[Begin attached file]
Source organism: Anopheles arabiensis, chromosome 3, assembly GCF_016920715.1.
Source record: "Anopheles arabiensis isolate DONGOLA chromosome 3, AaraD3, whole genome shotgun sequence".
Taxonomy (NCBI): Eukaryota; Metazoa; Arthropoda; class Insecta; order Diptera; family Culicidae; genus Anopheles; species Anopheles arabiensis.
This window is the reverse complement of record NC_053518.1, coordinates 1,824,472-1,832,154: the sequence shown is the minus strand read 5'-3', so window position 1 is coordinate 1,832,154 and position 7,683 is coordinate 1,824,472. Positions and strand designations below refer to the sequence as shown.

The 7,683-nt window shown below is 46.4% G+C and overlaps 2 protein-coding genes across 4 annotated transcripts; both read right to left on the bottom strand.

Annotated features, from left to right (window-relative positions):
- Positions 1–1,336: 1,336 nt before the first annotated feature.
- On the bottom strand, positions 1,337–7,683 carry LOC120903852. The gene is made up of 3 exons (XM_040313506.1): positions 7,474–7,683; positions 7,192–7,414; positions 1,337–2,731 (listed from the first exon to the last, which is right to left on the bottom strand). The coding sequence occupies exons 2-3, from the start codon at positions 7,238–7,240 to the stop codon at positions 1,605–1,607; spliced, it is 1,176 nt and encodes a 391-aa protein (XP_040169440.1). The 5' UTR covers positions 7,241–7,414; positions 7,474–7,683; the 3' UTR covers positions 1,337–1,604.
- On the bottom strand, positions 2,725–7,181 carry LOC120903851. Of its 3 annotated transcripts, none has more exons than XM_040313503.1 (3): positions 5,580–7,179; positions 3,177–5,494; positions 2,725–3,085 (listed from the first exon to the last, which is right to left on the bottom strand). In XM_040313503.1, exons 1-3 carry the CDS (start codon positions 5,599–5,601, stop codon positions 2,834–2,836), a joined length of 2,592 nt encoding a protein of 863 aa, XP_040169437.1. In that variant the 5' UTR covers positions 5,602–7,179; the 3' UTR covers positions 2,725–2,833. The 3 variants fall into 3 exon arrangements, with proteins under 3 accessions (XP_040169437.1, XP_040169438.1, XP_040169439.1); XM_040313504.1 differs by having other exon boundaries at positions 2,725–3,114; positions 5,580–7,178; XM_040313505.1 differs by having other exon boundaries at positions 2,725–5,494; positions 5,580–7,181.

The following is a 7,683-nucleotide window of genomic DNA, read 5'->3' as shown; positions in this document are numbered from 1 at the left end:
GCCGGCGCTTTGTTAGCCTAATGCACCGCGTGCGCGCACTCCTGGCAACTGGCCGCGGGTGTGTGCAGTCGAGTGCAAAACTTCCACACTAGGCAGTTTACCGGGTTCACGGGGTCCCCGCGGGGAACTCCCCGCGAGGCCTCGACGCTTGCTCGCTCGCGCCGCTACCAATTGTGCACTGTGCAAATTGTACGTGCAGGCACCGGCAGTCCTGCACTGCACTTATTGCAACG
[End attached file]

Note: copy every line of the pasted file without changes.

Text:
Source organism: Anopheles arabiensis, chromosome 3, assembly GCF_016920715.1.
Source record: "Anopheles arabiensis isolate DONGOLA chromosome 3, AaraD3, whole genome shotgun sequence".
Taxonomy (NCBI): Eukaryota; Metazoa; Arthropoda; class Insecta; order Diptera; family Culicidae; genus Anopheles; species Anopheles arabiensis.
This window is the reverse complement of record NC_053518.1, coordinates 1,824,472-1,832,154: the sequence shown is the minus strand read 5'-3', so window position 1 is coordinate 1,832,154 and position 7,683 is coordinate 1,824,472. Positions and strand designations below refer to the sequence as shown.

The 7,683-nt window shown below is 46.4% G+C and overlaps 2 protein-coding genes across 4 annotated transcripts; both read right to left on the bottom strand.

Annotated features, from left to right (window-relative positions):
- Positions 1–1,336: 1,336 nt before the first annotated feature.
- On the bottom strand, positions 1,337–7,683 carry LOC120903852. The gene is made up of 3 exons (XM_040313506.1): positions 7,474–7,683; positions 7,192–7,414; positions 1,337–2,731 (listed from the first exon to the last, which is right to left on the bottom strand). The coding sequence occupies exons 2-3, from the start codon at positions 7,238–7,240 to the stop codon at positions 1,605–1,607; spliced, it is 1,176 nt and encodes a 391-aa protein (XP_040169440.1). The 5' UTR covers positions 7,241–7,414; positions 7,474–7,683; the 3' UTR covers positions 1,337–1,604.
- On the bottom strand, positions 2,725–7,181 carry LOC120903851. Of its 3 annotated transcripts, none has more exons than XM_040313503.1 (3): positions 5,580–7,179; positions 3,177–5,494; positions 2,725–3,085 (listed from the first exon to the last, which is right to left on the bottom strand). In XM_040313503.1, exons 1-3 carry the CDS (start codon positions 5,599–5,601, stop codon positions 2,834–2,836), a joined length of 2,592 nt encoding a protein of 863 aa, XP_040169437.1. In that variant the 5' UTR covers positions 5,602–7,179; the 3' UTR covers positions 2,725–2,833. The 3 variants fall into 3 exon arrangements, with proteins under 3 accessions (XP_040169437.1, XP_040169438.1, XP_040169439.1); XM_040313504.1 differs by having other exon boundaries at positions 2,725–3,114; positions 5,580–7,178; XM_040313505.1 differs by having other exon boundaries at positions 2,725–5,494; positions 5,580–7,181.

The following is a 7,683-nucleotide window of genomic DNA, read 5'->3' as shown; positions in this document are numbered from 1 at the left end:
GCCGGCGCTTTGTTAGCCTAATGCACCGCGTGCGCGCACTCCTGGCAACTGGCCGCGGGTGTGTGCAGTCGAGTGCAAAACTTCCACACTAGGCAGTTTACCGGGTTCACGGGGTCCCCGCGGGGAACTCCCCGCGAGGCCTCGACGCTTGCTCGCTCGCGCCGCTACCAATTGTGCACTGTGCAAATTGTACGTGCAGGCACCGGCAGTCCTGCACTGCACTTATTGCAACG